Political Theology vol 22.8
Apostle to Nixonland: Taylor Caldwell’s Paul and the Unknown God of Neoliberalism
Pages: 665-679 | DOI: 10.1080/1462317X.2020.1855844
In 1970, Taylor Caldwell (1900–1985) published a best-selling historical novel about Saint Paul, Great Lion of God, making the apostle politically available to a nation facing divisive social and political turmoil. Channeling Nixon-era resentments and Cold War libertarianism, Caldwell’s Paul is offered up as an answer to America’s ills. But unlike the protagonists of Caldwell’s other works, some of which continue to be read by conservative audiences today (including Sean Hannity), her Paul never quite finds his footing. The reason for this involves what might be considered Caldwell’s political theology of the Unknown God. The Unknown God operates in Caldwell’s work as a neoliberal theologeme, combining in one figure a vaguely Christological universalism and a market-based vision of American greatness. The instabilities and tensions inherent in this pairing are borne out in her characterization of Paul and presage the experience of American neoliberalism from the 1970s on.
Christian Realism and the State as Idol: Feminist and Postcolonial Critique and Christian Realist Theology in an Interdependent World
Laura E. Alexander
Pages: 680-698 | DOI: 10.1080/1462317X.2021.1893958
At a time of outspoken nationalism, Christian realism accurately diagnoses idolatry of the state as a political and theological problem. The power of sovereign states protects self-determination but can allow states to unjustly oppress members of minority groups. From a Christian realist perspective, states’ power relative to other institutions can encourage religious idolatry, with citizens devoting their ultimate loyalty to a state. To mitigate this problem, Christian realism argues for recognition of states’ limitations. However, Christian realism itself remains beholden to a notion of states’ sovereign agency rooted in an incomplete picture of human nature. Recent feminist and postcolonial scholarship on human relationality shows how state sovereignty and agency are modified by relationships within networks of local, national, and global institutions. This analysis enriches Christian realist critiques of idolatry of the state. It argues for recognition of the role of grassroots communities and enhanced cooperation among states and other institutions.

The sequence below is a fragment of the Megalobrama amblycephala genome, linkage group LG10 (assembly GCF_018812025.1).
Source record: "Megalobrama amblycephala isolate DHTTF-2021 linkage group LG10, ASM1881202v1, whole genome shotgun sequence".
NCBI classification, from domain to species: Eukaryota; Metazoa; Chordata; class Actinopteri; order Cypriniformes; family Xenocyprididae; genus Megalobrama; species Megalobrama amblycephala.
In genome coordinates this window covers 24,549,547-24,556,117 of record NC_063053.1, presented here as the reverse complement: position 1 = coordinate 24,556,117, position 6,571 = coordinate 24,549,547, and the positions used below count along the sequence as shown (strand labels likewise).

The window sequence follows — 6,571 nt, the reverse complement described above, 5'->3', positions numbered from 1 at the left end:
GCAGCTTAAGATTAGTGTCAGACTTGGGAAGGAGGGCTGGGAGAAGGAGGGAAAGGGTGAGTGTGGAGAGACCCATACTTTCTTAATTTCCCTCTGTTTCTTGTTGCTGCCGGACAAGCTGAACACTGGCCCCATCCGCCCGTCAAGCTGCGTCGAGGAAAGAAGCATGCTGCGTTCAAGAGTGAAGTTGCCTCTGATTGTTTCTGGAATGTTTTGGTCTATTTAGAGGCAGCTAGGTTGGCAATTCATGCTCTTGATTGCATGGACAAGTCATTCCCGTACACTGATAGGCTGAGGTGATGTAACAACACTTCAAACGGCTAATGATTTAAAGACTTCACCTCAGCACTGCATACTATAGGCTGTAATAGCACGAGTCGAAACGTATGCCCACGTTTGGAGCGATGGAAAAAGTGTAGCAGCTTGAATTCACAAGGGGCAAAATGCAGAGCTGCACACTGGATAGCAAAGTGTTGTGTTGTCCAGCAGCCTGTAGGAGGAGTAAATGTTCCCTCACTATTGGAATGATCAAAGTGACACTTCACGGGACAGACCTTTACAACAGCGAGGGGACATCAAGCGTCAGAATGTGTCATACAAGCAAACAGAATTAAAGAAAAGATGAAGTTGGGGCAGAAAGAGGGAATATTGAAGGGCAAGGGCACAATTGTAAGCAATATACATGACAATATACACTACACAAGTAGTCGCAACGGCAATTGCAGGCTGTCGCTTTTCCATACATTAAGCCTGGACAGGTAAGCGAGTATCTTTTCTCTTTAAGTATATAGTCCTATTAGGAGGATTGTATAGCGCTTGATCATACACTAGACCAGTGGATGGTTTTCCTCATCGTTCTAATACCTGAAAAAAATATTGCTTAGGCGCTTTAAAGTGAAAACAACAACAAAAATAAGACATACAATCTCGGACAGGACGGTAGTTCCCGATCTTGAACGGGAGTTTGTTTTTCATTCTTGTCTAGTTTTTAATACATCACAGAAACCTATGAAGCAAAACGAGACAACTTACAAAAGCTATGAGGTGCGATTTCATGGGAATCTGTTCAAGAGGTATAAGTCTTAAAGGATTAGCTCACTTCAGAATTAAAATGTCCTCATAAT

Supernatural, Unnatural, Queer: Gratitude and Nature in Islamic Political Theology
Abdul Rahman Mustafa
Pages: 699-719 | DOI: 10.1080/1462317X.2021.1920219
This article analyzes the problem of gratitude for the gift of nature from the perspective of Islamic political theology, which it reads alongside queer ecology to arrive at an anti-colonial critique of anthropic sovereignty. In classical Islamic theology, (as in the philosophy of Derrida, Nietzsche and Kant), a gift entails a necessary curtailment of the beneficiary’s sovereign freedom and autonomy. Islamic eco-theology, however, frequently valorizes the exercise of anthropic “vice-regal” power over a “subservient” nature, a power that has historically secured the exile of various non/human ontologies from nature and thence from politics. In their shared exile from nature and normativity, Islam, queerness and indigeneity come to form attachments and alliances that interrogate universalizing accounts of nature and humanity. Islamic theology and queer theory also furnish resources that allow irony and jest to emerge as modes by which the Qurʾān stages its playful political critique of anthropic sovereignty.
Rosenzweig’s The Star of Redemption and the Contemporary Moment Roundtable
Prophetic Politics and Tyranny: A Reassessment of Rosenzweig’s the Star of Redemption
Pages: 725-730 | DOI: 10.1080/1462317X.2021.2002516
“Lawful and Coercive”: Thinking about Abolitionism and Rosenzweig
Pages: 731-737 | DOI: 10.1080/1462317X.2021.2002517
Redemption Without Blue Skies: Racialized Exception, Exclusion, and Exile in Fanon, Wilderson, Moten, and Rosenzweig
Pages: 744-752 | DOI: 10.1080/1462317X.2021.2002519
Remembering the Violence of My Ancestors: A Personal-Academic Engagement with Erika Helgen’s Religious Conflict in Brazil
João B. Chaves
Pages: 753-759 | DOI: 10.1080/1462317X.2021.1955587
Break every yoke: religion, justice and the abolition of prisons
by Joshua Dubler and Vincent W. Lloyd, New York, Oxford University Press, 2020, 264 pp., $35.00 (hardback), ISBN 9780190949150
Pages: 760-761 | DOI: 10.1080/1462317X.2021.1933014
Leo Strauss and the theopolitics of culture
by Philipp von Wussow, Albany, SUNY Press, 2020, 402pp., $95.00 hardcover, ISBN13: 978-1-4384-7839-5; $33.95 paperback, ISBN13: 978-1-4384-7840-1
Pages: 761-764 | DOI: 10.1080/1462317X.2021.1954355
Penser la Palestine en réseaux, Diacritiques Éditions
Véronique Bontemps, Nicolas Dot-Pouillard, Jalal al-Husseini, Abaher el Sakka, dir., Presses de l’IFPO, Marseille, Beyrouth, 2020, 257 pages, 20 €, ISBN-13: 9791097093105.
Pages: 764-765 | DOI: 10.1080/1462317X.2021.1991748
From the Ancient Near East to Christian Byzantium: kings, symbols, and cities
by Mario Baghos, Cambridge Scholars Publishing, Newcastle upon Tyne, 2021, 264 pp., £64.99 (hardback), ISBN 9781527566279
Pages: 765-767 | DOI: 10.1080/1462317X.2021.1991749
Thoreau’s religion: Walden woods, social justice, and the politics of asceticism
by Alda Balthrop-Lewis, Cambridge, Cambridge University Press, 2021, xxiii, 308 pp., $99.99, ISBN: 978-1-108-83510-7.
David M. Craig
Pages: 767-769 | DOI: 10.1080/1462317X.2021.1992228